Also, the chances that you have plenty of minerals in your water already is much better than you not having enough.

I do the opposite of you and add a couple gallons of distilled water to my sparge to reduce the native amount of minerals in my water.

And like Bobby's been saying (and you read on another thread) there is never a need to add minerals when you are doing extract because there are definitely plenty there already.
Wrong.

And to that I add, No No No No No. Please stop the insanity.

OK, maybe that was a little overdramatic - but I have been on the receiving end of this bad advice. Let me get started.

your water profile is important for both AG and extract. Every recipe has an optimum mineral profile. This is not only true for optimizing mash pH but also for optimizing flavor profile. While it is true that you do not have to worry about mash pH when doing extract, you do have to think about flavor profile when doing either - so your water always matters.

Now, knowing that even extract recipes have to think about water profile I am not sure why there is an assumption that the probability of having an adequate water mineral profile is greater than the probability of not having it? If anything, without any indications I would say its 50/50 - in other words there is a 50% of having acceptable water parameters for your beer. Which means there is also a 50% chance of not having acceptable water parameters. (Of course, we can argue over what acceptable means - I will make the statement that acceptable water is water that does not interfere with the intended flavor of the recipe, but may not necessarily enhance it.)

I will argue that your water profile should be considered as one of your primary ingredients since it can add or detract flavor as much as any other ingredient.

Let me illustrate the significance of water in this way - I guarantee you that I can give you water that will make your particular recipe taste like crap. I can also give water that will make your recipe taste great. Now, why is it that we are assuming that he is getting the good kind (or at least, not the bad kind?).

Unless everyone who brews beer is really lucky I would not assume that you don't have to worry about your water. On the other hand while I would not randomly add stuff to it, in my opinion randomly adding stuff to it (in reasonable ammounts) its just as hit/miss as not adding anything. That is an important point.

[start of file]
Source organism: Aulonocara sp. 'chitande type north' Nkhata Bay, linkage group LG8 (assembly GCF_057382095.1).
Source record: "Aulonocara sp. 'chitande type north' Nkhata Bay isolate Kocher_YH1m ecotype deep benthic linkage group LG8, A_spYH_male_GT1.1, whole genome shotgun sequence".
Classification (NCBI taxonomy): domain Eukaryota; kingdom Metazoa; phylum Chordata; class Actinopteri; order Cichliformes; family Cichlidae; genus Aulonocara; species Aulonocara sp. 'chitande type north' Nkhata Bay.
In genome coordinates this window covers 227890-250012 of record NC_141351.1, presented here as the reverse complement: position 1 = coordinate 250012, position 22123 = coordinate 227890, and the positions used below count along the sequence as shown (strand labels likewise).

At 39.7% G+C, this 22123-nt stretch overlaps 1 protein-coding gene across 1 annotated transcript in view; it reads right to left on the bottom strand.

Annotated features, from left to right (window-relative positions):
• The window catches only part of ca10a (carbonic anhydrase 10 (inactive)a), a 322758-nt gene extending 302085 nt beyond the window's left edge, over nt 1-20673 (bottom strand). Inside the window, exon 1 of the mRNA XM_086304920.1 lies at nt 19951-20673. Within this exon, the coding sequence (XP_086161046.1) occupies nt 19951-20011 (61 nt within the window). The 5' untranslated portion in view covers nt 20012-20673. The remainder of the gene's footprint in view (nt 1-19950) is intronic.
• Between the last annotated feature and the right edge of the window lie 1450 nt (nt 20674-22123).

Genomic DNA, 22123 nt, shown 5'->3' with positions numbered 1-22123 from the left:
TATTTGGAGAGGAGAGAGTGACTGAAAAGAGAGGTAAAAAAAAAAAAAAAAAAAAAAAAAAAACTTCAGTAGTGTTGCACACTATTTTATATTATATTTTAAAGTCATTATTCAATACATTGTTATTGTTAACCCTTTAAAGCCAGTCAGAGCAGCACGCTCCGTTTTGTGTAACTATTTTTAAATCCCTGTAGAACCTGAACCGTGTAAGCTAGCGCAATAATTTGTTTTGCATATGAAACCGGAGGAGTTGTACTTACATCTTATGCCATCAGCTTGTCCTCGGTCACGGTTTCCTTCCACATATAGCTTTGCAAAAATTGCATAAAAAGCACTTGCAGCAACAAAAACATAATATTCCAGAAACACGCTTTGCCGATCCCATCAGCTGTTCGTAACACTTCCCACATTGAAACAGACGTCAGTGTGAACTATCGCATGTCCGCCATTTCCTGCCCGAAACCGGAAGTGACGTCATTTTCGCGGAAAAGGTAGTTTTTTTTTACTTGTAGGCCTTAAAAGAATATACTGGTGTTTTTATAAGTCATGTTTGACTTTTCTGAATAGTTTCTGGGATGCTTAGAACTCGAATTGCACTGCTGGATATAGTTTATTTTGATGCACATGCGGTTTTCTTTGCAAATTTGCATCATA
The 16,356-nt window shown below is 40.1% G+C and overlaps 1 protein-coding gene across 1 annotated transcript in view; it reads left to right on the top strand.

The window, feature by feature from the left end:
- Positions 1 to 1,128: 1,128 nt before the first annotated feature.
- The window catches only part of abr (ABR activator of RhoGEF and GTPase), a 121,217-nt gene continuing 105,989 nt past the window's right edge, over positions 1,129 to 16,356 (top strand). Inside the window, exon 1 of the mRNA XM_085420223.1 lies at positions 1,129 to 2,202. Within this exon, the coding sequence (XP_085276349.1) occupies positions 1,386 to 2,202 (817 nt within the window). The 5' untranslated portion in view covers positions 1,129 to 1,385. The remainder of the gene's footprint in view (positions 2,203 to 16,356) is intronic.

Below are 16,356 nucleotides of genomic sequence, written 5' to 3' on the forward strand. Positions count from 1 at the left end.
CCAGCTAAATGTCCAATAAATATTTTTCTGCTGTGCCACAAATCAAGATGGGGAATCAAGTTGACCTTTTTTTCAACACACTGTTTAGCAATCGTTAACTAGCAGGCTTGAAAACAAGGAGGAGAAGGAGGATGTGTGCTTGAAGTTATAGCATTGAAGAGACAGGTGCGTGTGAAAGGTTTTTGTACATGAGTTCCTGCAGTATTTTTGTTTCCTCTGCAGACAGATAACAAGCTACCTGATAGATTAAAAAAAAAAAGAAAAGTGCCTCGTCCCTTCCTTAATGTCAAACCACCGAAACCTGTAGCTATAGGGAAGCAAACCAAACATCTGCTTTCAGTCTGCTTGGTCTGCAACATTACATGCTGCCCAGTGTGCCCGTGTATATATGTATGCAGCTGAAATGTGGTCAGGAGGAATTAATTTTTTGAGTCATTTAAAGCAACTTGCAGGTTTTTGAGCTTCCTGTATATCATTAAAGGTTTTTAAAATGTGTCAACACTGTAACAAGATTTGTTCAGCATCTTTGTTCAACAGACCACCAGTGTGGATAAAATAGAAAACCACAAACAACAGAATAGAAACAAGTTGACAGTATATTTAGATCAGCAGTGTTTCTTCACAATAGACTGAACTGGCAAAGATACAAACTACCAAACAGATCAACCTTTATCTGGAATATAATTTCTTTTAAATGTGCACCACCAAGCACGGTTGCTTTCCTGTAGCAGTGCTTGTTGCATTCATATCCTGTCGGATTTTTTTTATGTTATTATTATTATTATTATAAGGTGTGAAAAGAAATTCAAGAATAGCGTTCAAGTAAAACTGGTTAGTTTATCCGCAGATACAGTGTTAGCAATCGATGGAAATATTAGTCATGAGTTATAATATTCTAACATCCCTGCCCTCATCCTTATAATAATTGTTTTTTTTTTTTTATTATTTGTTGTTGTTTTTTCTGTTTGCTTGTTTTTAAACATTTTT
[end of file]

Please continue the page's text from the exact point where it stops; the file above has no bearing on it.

To repeat myself for emphasis, not knowing your water profile is just as bad as randomly adding stuff to your water - there is no difference - both as random and unknown. My advice would be to always consider your water profile with respect to your recipe. That way instead of not adding when you should, or adding when you shouldn't, you are doing it right. Its the only way to go.

And remember, water profiles are all recipe specific.
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Old 09-09-2009, 01:16 AM   #8
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Well, wouldn't you also have to get a mineral profile of your extract as well?
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Old 09-09-2009, 03:45 AM   #9
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I guess that's one more reason why extract brewing suxors.

Really though, what minerals would you assume were being contributed by the extract? Would you assume it is neutral and base correction on your water?
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Old 09-09-2009, 10:45 PM   #10
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There was a thread that looked into that a little bit.

http://www.homebrewtalk.com/f37/atte...rtaste-128731/

If you could know the contribution from the extract it can only be helpful, but I also think it would be difficult to know and difficult to calculate the effect.

Yes I agree it could be seen as a limitation. Although I would assume that at the very least any flavor contribution from mineral profile of the extract would be neutral. If there was some inherent unbalance then I would guess that brand would quickly earn a reputation for making crappy beer.